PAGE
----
Microscopic examination of the tissues found that the bear died due to the viral infection causing inflammation and swelling in the brain, a meningoencephalitis, again the same as the black bear cub.

The cubs were most likely exposed and infected while scavenging birds that died of the infection. “While mammals are at a lower risk of infection than poultry, scavenging an infected bird provides an opportunity to inhale a heavy dose of the virus while tearing into the tissues,” Beckmen said. “The cub was emaciated and that, in addition to being a very young animal, would make it more susceptible to succumbing to an infection. Fortunately, the virus is not transferred from bear-to-bear.”

 The Centers for Disease Control says this strain is low risk to people and is not a food-borne pathogen. However, proper hygiene is always advised when butchering wild animals for consumption. Wear gloves, wash hands and utensils with soap and water and disinfect surfaces. Cook meat to an internal temperature of 145⁰F degrees and poultry to 165⁰F to avoid risk of infections. 

Beckmen and State Veterinarian Dr. Robert Gerlach have also detected this virus in two other wild mammals during this outbreak, red foxes in Unalaska and in Unalakleet. Throughout the summer and fall HPAI was detected in eagles, ravens, shorebirds, waterfowl, and domestic poultry. Infection can occur when wild birds are attracted to places where domestic birds are fed. 

Domestic poultry is the main concern in Alaska and across the country. More than 53 million domestic poultry in 47 states have been affected by this outbreak and new detections are being found every week. Dr. Gerlach said his office in Anchorage is responding to an increased number of sick and dead birds in domestic poultry. It is apparent that the virus is continuing to circulate and impact the health of resident wild birds in Alaska even after migratory waterfowl have left the state. Cold and freezing weather conditions can preserve the virus for long periods of time. 

This means there will also be a continued threat to domestic bird populations (poultry and pet birds) and owners need to review and update their biosecurity measures. Do not feed poultry outside where it will attract wild birds, and cover outdoor pens. Bird and poultry owners should wash their hands and clean their boots prior to entering or handling their birds or other farms or pens where poultry exist.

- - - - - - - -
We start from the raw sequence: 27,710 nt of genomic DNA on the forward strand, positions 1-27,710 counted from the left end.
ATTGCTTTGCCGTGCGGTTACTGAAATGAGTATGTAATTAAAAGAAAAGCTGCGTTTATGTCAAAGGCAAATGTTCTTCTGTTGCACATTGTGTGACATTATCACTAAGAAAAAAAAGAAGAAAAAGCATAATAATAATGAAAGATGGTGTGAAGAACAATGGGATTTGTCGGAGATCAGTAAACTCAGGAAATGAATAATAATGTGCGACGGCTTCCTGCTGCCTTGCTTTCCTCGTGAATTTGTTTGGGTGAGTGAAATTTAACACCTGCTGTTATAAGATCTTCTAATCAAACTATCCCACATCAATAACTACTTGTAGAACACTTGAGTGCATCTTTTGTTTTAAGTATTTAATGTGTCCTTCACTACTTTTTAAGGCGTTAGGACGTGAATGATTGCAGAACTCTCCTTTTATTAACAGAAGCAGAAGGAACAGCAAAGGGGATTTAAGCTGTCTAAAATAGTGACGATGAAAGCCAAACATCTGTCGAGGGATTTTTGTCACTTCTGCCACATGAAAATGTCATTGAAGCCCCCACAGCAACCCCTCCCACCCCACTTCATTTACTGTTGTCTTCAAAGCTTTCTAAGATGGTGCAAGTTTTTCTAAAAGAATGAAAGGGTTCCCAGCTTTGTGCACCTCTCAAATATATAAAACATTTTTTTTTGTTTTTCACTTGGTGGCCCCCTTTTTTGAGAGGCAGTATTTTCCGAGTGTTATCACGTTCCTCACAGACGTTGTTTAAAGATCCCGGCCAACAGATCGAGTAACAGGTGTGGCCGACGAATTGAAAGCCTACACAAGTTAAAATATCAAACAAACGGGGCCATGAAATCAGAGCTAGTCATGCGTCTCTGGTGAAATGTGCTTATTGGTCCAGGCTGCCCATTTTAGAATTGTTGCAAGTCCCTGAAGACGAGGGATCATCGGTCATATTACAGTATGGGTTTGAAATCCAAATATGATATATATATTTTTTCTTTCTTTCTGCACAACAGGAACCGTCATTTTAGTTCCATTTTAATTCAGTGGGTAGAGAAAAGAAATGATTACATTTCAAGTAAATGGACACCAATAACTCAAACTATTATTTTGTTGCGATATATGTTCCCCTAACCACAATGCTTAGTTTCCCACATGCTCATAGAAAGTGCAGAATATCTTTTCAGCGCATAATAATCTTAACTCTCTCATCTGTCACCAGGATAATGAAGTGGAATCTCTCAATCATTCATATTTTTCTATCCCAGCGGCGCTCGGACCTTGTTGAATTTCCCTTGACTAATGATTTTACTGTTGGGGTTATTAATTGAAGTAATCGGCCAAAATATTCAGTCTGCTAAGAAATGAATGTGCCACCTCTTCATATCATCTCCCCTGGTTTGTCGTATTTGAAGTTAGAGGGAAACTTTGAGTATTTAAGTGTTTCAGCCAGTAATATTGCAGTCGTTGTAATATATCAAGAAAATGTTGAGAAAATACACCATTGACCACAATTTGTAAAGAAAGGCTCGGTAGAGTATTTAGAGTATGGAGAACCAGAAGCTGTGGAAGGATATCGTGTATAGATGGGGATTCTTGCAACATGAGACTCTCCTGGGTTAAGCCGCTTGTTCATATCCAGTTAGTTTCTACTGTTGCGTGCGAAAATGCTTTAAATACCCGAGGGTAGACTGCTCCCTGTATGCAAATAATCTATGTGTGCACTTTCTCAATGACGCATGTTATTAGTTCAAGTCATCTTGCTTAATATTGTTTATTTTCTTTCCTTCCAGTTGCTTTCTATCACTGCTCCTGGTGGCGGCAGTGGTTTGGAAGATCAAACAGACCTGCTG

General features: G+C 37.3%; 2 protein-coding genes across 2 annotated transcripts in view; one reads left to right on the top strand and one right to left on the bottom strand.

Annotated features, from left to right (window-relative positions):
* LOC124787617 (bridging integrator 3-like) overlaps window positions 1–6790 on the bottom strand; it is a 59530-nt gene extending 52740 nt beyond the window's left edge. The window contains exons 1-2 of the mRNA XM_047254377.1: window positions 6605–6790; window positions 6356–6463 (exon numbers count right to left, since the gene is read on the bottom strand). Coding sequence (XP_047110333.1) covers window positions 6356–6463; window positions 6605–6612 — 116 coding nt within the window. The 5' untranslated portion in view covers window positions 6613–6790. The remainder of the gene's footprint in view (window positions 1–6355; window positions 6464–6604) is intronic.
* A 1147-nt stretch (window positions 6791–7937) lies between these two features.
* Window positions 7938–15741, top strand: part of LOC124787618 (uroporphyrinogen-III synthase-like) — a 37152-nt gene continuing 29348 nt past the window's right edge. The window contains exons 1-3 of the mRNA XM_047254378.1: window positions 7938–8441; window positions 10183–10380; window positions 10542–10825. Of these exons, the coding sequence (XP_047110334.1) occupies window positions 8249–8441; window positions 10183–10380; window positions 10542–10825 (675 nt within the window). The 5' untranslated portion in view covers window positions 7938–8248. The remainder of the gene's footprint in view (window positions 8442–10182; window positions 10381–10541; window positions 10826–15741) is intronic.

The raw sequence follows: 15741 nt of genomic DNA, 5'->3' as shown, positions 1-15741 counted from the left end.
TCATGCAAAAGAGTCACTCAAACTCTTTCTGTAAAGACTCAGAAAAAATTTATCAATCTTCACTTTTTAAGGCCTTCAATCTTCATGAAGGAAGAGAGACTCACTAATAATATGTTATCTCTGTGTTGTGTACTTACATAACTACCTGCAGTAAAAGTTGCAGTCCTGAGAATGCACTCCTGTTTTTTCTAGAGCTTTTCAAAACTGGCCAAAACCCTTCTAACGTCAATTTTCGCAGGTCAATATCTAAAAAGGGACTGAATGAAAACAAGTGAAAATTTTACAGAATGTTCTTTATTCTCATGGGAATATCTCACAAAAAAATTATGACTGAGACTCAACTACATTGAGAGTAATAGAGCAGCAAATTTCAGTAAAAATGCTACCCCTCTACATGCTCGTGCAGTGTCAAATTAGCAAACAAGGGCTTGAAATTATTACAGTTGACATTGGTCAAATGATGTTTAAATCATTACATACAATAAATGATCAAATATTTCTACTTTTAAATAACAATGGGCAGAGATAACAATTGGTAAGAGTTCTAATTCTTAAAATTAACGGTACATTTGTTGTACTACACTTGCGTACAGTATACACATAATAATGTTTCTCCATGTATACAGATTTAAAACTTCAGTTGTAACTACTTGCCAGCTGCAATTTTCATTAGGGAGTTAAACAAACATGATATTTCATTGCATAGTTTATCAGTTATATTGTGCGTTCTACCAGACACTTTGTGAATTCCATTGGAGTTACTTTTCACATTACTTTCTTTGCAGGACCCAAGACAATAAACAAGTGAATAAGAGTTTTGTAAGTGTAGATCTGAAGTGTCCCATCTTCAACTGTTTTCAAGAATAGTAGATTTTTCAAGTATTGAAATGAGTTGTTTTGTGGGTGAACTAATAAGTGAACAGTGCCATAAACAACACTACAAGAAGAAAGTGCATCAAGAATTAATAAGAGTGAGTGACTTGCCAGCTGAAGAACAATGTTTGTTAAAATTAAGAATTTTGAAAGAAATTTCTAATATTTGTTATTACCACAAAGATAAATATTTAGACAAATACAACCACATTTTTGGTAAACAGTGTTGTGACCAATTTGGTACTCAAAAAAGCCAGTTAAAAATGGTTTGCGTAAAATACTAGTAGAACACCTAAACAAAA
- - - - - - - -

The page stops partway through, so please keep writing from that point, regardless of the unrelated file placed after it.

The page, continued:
Sick or dead wildlife can be reported to the nearest ADF&G office or online via the link: . 
Morbidity or mortality of domestic poultry can be reported to the Office of the State Veterinarian (907) 375-8215.

Since (with rare exceptions) we humans don't eat raw birds, we are unlikely to ingest the same quantities H5N1 viruses that bears, foxes, cats and other carnivores can in the wild (or, occasionally, in  zoos), likely explaining our much milder infections with the virus.
But with every spillover event the virus is granted the opportunity to better adapt to mammalian hosts - and as we've seen in China, Indonesia, Vietnam, Cambodia, and Egypt - some H5N1 viruses can evolve to become deadly to humans. 

HPAI H5 evolves easily and often (see Preprint: Rapid Evolution of A(H5N1) Influenza Viruses After Intercontinental Spread to North America), meaning new, and potentially more dangerous, variants may emerge at any time.

So we watch avian flu's progress - and in particular, spillovers into mammals - with considerable interest, since abrupt changes in its behavior could indicate a change in its threat to human health.